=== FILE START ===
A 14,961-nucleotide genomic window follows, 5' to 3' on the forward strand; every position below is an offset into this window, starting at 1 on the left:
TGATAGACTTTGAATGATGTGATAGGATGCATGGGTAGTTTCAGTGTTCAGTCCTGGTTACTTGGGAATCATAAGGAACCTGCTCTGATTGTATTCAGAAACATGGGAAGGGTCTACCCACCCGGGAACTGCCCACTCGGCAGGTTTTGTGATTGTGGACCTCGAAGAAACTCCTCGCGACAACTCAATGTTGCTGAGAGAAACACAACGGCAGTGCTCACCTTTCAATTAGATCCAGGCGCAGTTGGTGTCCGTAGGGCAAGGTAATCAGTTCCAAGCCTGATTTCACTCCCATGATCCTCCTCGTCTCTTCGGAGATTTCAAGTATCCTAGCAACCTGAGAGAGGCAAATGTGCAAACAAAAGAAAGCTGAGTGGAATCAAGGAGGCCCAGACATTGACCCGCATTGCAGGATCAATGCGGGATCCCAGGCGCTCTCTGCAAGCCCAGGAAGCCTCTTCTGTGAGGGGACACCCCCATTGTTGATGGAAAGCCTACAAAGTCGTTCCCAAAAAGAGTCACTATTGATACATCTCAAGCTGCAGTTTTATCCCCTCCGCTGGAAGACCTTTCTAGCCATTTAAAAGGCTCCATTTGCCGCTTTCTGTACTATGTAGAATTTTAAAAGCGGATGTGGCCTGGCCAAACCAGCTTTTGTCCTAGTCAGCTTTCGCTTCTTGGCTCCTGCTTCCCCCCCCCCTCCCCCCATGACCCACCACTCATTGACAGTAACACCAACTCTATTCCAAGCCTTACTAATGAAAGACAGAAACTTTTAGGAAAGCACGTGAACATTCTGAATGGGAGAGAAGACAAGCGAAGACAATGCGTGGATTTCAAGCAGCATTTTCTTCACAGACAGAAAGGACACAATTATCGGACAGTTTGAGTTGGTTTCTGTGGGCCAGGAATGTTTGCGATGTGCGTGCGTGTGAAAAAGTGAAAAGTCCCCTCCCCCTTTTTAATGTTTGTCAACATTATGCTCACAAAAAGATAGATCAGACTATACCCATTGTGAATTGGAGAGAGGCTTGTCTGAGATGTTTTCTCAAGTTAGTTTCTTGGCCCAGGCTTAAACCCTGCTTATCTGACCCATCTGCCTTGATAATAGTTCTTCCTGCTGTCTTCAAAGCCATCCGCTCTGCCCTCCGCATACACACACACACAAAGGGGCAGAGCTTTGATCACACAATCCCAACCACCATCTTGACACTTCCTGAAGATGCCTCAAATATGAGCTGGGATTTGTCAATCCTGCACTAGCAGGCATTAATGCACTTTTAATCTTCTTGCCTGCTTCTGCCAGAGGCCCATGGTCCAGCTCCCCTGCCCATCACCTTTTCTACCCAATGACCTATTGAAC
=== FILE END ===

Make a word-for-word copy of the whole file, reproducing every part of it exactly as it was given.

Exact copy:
A 14,961-nucleotide genomic window follows, 5' to 3' on the forward strand; every position below is an offset into this window, starting at 1 on the left:
TGATAGACTTTGAATGATGTGATAGGATGCATGGGTAGTTTCAGTGTTCAGTCCTGGTTACTTGGGAATCATAAGGAACCTGCTCTGATTGTATTCAGAAACATGGGAAGGGTCTACCCACCCGGGAACTGCCCACTCGGCAGGTTTTGTGATTGTGGACCTCGAAGAAACTCCTCGCGACAACTCAATGTTGCTGAGAGAAACACAACGGCAGTGCTCACCTTTCAATTAGATCCAGGCGCAGTTGGTGTCCGTAGGGCAAGGTAATCAGTTCCAAGCCTGATTTCACTCCCATGATCCTCCTCGTCTCTTCGGAGATTTCAAGTATCCTAGCAACCTGAGAGAGGCAAATGTGCAAACAAAAGAAAGCTGAGTGGAATCAAGGAGGCCCAGACATTGACCCGCATTGCAGGATCAATGCGGGATCCCAGGCGCTCTCTGCAAGCCCAGGAAGCCTCTTCTGTGAGGGGACACCCCCATTGTTGATGGAAAGCCTACAAAGTCGTTCCCAAAAAGAGTCACTATTGATACATCTCAAGCTGCAGTTTTATCCCCTCCGCTGGAAGACCTTTCTAGCCATTTAAAAGGCTCCATTTGCCGCTTTCTGTACTATGTAGAATTTTAAAAGCGGATGTGGCCTGGCCAAACCAGCTTTTGTCCTAGTCAGCTTTCGCTTCTTGGCTCCTGCTTCCCCCCCCCCTCCCCCCATGACCCACCACTCATTGACAGTAACACCAACTCTATTCCAAGCCTTACTAATGAAAGACAGAAACTTTTAGGAAAGCACGTGAACATTCTGAATGGGAGAGAAGACAAGCGAAGACAATGCGTGGATTTCAAGCAGCATTTTCTTCACAGACAGAAAGGACACAATTATCGGACAGTTTGAGTTGGTTTCTGTGGGCCAGGAATGTTTGCGATGTGCGTGCGTGTGAAAAAGTGAAAAGTCCCCTCCCCCTTTTTAATGTTTGTCAACATTATGCTCACAAAAAGATAGATCAGACTATACCCATTGTGAATTGGAGAGAGGCTTGTCTGAGATGTTTTCTCAAGTTAGTTTCTTGGCCCAGGCTTAAACCCTGCTTATCTGACCCATCTGCCTTGATAATAGTTCTTCCTGCTGTCTTCAAAGCCATCCGCTCTGCCCTCCGCATACACACACACACAAAGGGGCAGAGCTTTGATCACACAATCCCAACCACCATCTTGACACTTCCTGAAGATGCCTCAAATATGAGCTGGGATTTGTCAATCCTGCACTAGCAGGCATTAATGCACTTTTAATCTTCTTGCCTGCTTCTGCCAGAGGCCCATGGTCCAGCTCCCCTGCCCATCACCTTTTCTACCCAATGACCTATTGAAC